“On a Beach,” from Czeslaw Milosz, Provinces: Poems 1987-1991, translated by the author and Robert Hass:
The sea breaks on the sands, I listen to its surge and
close my eyes,
Here on this European shore, in the fullness of summer, after
the big wars of the century.
The brows of new generations are innocent, yet marked.
Often in a crowd a face resembling — he could be one of the
If he were born a little earlier but he doesn’t know it.
Chosen, as his father was, though not called.
Under my eyelids I keep their eternally young cities.
The shouts of their music, the rock pulsating, I am searching
for the core of my thought.
It is only what can’t be expressed, the “ah” mumbled
The irretrievable, indifferent, eternal vanishing?
Is it pity and anger because after ecstasy and despair and
hope beings similar to gods are swallowed by oblivion?
Because in the sea’s surging and silences once hears nothing about a
division into the just and the wicked?
Or was I pursued by images of those who were alive
for a day, an hour, a moment under the skies?
So much, and now the peace of defeat, for my verse has
preserved so little?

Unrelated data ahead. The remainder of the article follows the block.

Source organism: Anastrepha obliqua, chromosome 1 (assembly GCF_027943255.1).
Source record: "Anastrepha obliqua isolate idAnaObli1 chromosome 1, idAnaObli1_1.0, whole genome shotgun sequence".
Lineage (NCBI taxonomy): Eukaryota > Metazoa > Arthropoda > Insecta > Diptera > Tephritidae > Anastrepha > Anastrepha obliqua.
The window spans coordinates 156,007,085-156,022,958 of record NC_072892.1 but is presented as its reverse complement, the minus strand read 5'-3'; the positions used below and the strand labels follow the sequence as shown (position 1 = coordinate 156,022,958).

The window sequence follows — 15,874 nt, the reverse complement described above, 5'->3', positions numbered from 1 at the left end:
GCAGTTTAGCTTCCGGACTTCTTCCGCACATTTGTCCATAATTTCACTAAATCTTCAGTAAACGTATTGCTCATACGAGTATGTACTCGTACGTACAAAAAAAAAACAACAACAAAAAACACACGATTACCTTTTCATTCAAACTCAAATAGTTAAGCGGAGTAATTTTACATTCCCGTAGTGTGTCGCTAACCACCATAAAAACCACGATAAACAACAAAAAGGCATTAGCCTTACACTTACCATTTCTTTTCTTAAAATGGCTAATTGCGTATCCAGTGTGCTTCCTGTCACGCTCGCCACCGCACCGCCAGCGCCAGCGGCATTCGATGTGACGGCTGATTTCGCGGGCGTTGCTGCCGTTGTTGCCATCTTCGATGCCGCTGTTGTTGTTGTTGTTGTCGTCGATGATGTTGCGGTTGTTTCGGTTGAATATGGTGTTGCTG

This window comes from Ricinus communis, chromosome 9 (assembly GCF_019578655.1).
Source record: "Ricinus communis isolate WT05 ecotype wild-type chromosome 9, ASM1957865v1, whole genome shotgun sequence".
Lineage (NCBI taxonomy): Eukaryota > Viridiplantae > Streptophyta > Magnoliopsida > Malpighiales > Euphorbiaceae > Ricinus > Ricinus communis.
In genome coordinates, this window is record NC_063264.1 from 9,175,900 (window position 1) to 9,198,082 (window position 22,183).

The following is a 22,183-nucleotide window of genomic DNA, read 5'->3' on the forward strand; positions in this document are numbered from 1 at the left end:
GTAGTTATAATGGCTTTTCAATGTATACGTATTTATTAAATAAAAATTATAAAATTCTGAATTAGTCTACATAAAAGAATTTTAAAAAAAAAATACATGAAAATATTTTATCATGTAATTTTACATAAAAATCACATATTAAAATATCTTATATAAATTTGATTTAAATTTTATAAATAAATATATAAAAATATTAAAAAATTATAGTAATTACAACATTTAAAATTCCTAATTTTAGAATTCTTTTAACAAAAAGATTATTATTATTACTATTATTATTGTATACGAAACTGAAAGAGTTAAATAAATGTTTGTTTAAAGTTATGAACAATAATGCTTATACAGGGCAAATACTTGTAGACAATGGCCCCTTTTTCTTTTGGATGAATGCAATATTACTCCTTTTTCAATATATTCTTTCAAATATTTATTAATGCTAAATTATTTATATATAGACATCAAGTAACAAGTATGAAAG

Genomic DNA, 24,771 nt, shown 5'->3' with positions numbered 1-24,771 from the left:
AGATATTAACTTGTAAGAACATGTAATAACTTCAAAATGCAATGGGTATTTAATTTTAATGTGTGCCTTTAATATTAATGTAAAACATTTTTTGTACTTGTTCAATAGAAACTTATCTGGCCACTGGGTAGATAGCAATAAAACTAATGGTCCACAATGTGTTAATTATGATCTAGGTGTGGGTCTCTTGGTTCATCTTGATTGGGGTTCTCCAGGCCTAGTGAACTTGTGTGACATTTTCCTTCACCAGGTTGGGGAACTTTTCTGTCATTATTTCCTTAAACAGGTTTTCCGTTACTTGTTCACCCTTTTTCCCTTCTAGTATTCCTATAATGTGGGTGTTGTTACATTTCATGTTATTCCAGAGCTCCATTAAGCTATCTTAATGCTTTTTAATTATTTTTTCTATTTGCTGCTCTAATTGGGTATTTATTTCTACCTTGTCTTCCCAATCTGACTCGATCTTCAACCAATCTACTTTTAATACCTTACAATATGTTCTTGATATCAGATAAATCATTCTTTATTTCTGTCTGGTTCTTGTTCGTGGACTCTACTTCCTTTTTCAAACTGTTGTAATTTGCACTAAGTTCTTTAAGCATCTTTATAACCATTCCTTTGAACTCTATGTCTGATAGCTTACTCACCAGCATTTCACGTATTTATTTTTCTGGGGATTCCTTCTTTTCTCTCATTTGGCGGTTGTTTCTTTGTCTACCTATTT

Or perhaps I have only heard myself whispering: “Epilogue, epilogue”?
Prophecies of my youth fulfilled but not in the way one expected.
The morning is back, and the flowers are gathered in the cool of the
garden by a loving hand.
A flock of pigeons soars above the valley. They turn and change
color flying along the mountains.
Same glory of ordinary days and milk in a jug and crisp cherries.
And yet down below, in the very brushwood of existence, it lurks
Recognizable by the fluttering dread of small creatures, it,
implacable, steel-gray nothingness.
. . .
I open my eyes, a ball flies past, a red sail leans on a wave which is
blue in the gaudy sun.
Just before me a boy tests the water with his foot, and suddenly
I notice he is not like the others.
Not crippled, yet he has the movements of a cripple and the
head of a retarded child.
His father looks after him, that handsome man sitting there
on a boulder.
A sensation of my neighbor’s misfortune pierces me and I begin
In this dark age the bond of our common fate and a compassion
more real than I was inclined to confess.